Nepal 2



So here we are; the second and final Nepal update.

After returning to Kathmandu after trekking to Everest Base Camp I decided to head to Pokhara because I heard they had some good extreme sports there and some good off-roading too.


The ride was about 200 miles or so I think and it was then that I really got a feel for the Nepali style of driving, which is well just a bit crazy really to describe it in one phrase.

Once in Pokhara I booked myself up for some paragliding (which I’d never done before) and it was awesome, although not as Extreme as I thought it would be. Once you’re up in the air it’s all a bit samey really and you just look at basically the same view untill you land. But it was an experience and I’m glad I did it.


After that I then decided to head off to see if I could follow part of the route that Rod Gilbert and Greg Davies followed in the BBC2 series “World’s most dangerous roads” up to Muktinath. It was a 5 day ‘off-road’ ride up there and back. There were no petrol stations on the route which meant buying fuel was tricky but not impossible. In the end I found the best method was to just pull up outside any shop/hotel and point to the petrol cap. Eventully someone would come out with some petrol in some sort of vessel, be it lemonade bottles or just a milk jug. God knows what the quality was like but the 90 never seems to care so I just kept on plodding uphill.


Then the road turned into dust, and I mean about 6 inches of the finest powder dust that luckily the 90 would float on top of but sometimes she’s sink and then it’s basically like riding in icing sugar, much slidier than sand. (Is slidier a word? lol)

Poor old DC trainers πŸ™ they’ve had a hard a hard life but they keep on going. P.S. if anyone reading this works for DC, can you ask if I can have a new pair when I get to the UK? πŸ™‚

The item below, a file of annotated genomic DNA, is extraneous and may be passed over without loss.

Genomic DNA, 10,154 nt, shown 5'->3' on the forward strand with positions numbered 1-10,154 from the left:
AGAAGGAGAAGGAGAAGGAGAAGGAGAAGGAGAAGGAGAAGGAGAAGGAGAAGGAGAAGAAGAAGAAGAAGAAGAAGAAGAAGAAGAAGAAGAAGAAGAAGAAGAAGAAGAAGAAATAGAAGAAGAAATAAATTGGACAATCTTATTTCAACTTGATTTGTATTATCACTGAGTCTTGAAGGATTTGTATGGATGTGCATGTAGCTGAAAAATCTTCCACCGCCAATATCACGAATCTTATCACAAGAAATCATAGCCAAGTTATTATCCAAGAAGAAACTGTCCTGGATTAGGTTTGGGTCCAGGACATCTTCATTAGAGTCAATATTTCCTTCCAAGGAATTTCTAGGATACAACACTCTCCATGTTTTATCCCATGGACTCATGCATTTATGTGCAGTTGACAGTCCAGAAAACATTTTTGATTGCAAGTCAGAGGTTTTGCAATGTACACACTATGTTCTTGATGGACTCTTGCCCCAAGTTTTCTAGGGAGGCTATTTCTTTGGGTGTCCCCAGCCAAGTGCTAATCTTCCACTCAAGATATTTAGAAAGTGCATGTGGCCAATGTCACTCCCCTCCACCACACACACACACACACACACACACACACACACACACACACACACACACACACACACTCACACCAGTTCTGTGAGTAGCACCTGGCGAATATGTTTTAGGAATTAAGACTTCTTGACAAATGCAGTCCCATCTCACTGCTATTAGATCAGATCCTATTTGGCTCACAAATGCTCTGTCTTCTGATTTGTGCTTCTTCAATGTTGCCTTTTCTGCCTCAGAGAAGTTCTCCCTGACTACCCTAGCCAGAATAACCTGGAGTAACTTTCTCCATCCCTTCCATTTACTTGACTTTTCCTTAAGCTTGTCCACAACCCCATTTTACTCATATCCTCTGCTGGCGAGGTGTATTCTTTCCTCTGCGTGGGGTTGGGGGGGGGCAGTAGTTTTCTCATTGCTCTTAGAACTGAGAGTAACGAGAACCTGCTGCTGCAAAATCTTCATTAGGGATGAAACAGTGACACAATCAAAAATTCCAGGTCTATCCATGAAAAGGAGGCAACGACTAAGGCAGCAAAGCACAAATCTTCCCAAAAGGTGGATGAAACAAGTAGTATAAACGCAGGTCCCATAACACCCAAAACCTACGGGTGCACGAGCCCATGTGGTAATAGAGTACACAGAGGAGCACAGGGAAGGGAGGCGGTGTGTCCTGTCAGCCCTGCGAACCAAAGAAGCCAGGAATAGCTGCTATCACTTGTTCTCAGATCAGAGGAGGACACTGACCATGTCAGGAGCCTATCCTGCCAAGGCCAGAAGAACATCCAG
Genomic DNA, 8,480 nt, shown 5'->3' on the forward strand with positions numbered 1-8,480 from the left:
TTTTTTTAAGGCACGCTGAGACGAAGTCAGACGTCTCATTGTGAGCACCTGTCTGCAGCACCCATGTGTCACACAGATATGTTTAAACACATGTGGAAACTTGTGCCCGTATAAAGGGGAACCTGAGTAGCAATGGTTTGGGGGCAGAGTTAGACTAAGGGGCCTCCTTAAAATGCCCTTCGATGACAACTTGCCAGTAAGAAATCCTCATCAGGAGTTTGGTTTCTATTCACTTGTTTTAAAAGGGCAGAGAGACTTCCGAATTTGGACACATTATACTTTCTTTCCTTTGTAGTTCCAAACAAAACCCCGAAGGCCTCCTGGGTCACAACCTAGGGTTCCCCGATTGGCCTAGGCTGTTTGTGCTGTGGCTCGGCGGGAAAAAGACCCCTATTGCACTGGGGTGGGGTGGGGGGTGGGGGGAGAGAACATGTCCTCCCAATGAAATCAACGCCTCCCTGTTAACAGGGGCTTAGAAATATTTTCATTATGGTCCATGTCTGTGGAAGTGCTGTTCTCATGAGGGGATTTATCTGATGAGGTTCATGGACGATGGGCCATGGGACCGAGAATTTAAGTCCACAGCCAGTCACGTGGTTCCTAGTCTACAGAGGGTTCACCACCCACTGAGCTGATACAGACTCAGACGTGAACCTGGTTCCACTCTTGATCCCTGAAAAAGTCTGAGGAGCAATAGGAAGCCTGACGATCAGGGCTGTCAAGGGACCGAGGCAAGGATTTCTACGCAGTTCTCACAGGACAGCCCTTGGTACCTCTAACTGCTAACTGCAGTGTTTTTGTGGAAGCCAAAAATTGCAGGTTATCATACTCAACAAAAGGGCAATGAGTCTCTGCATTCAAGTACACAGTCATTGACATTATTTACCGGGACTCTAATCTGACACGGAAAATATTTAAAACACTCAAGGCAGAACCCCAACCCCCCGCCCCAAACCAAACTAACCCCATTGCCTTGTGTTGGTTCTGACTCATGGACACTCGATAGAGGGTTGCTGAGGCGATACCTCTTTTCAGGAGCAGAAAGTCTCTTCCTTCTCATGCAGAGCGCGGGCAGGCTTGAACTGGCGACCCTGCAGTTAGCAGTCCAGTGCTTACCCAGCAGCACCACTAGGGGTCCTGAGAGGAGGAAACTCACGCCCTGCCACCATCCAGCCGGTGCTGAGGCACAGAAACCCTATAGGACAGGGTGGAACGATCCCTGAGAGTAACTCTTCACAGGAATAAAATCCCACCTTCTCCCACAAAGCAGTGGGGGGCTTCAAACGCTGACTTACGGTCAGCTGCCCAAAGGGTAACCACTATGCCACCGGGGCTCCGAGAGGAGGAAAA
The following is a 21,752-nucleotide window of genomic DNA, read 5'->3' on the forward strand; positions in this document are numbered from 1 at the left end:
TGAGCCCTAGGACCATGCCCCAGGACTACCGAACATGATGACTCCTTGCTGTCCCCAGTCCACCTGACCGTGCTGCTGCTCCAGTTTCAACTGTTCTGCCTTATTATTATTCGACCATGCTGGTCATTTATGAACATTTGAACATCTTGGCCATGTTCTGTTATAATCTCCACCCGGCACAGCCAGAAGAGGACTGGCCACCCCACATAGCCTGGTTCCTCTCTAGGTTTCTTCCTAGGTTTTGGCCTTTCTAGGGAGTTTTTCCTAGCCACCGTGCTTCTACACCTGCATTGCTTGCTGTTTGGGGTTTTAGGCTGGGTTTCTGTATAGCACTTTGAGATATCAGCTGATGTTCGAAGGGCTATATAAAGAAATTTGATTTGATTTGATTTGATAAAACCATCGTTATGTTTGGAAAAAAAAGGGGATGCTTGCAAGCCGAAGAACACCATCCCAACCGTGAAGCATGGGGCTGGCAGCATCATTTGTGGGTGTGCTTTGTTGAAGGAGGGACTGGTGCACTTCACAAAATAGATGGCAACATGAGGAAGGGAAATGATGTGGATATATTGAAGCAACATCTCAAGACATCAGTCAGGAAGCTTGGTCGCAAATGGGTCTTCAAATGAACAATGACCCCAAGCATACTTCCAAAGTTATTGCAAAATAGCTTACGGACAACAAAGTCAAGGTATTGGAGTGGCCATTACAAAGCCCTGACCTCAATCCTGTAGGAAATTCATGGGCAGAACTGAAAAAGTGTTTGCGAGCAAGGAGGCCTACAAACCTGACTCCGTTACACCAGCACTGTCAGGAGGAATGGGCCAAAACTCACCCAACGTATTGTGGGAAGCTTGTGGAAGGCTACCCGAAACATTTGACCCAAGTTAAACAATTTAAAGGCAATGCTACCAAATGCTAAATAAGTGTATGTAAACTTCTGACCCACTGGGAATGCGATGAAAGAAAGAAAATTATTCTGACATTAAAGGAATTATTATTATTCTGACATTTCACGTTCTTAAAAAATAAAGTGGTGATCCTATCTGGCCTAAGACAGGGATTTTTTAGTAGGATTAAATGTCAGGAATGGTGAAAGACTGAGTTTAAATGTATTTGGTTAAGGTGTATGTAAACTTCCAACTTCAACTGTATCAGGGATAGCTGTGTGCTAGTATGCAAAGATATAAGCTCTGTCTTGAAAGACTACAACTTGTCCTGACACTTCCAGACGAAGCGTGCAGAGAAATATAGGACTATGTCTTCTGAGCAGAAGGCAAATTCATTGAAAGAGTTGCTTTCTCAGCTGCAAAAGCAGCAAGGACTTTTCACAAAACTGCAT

This is 90 parked in the courtyard of a hotel I stayed at in Jonsom. The crumbling sandstone cliffs were beautiful to ride under, if a bit worrying.

The highest point I reached was at over 4000m (3 times the height of Ben Nevis, the tallest mountains in the UK) and as I got higher and higher the 90 was starting to lose a lot of power. I could tell there wasn’t much air because the exhaust was giving out black smoke which means she’s getting fuel but not much air. After 4 days I finally got off my arse and adjusted the fuel/air settings in the carb and she was running a lot better. This was brought on by me helping out a French guy who flagged me down to help him because his bike had no power. I adjusted his carb for him and he was much happier with the power he now had again. That was my good deed for the day πŸ™‚

I also made my C90 the promise that I would ride her high enough to ride through some snow. It wasn’t very impressive but it was snow all the same.

I rode across some of the wire suspension bridges and they were a bit nerve racking to say the least. The sides are only chicken wire that isn’t well secured, and with the really strong side winds it was a constant battle to not get blown into the side of the bridge and fall though to a very quick death. If my bike had been any wider or taller it would have been a lot more difficult due to the width of the bridge and the extra side-on wind resistance. Once again, the 90 was perfect πŸ™‚


So after going up to the mountain and back to tarmac again it was time to head back to Kathmandu to say goodbye to my friends I made there. On the way my gear lever snapped off for no real reason so I was stuck in second gear. But of course being the most popular bike in the world, I stopped at the first bike shop I found and had a brand new gear lever fitted within 15 mins of the failure and it only cost me Β£7.


From Kathmandu it was time to head to the Indian border. Nothing much happened on the way except I saw my first wild monkeys, my first C90 in Nepal (that’s one in every country so far) and the driving was getting notably worse the closer I got to India…..oh dear haha


As a side note I’ll take this oppertunity to give a special mention to “World Heritage Trek & Expedition” who organised my trek to Everest and helped out with so many other things I’ve lost count now. When they were organising anything I didn’t need to lift a finger, they all speak very good English and genuinely want to help.

Below are two maps to help anyone find where they are (Kathmanu can be quite confusing sometimes)

The above and below images are the location of World Heritage Trek & Expedition

This is the alleyway to their office

This is their office on the first floor


I didn’t recieve any money or anything like that to say this. I just think that if people put a lot of effort into giving a good service then they deserve some free advertising.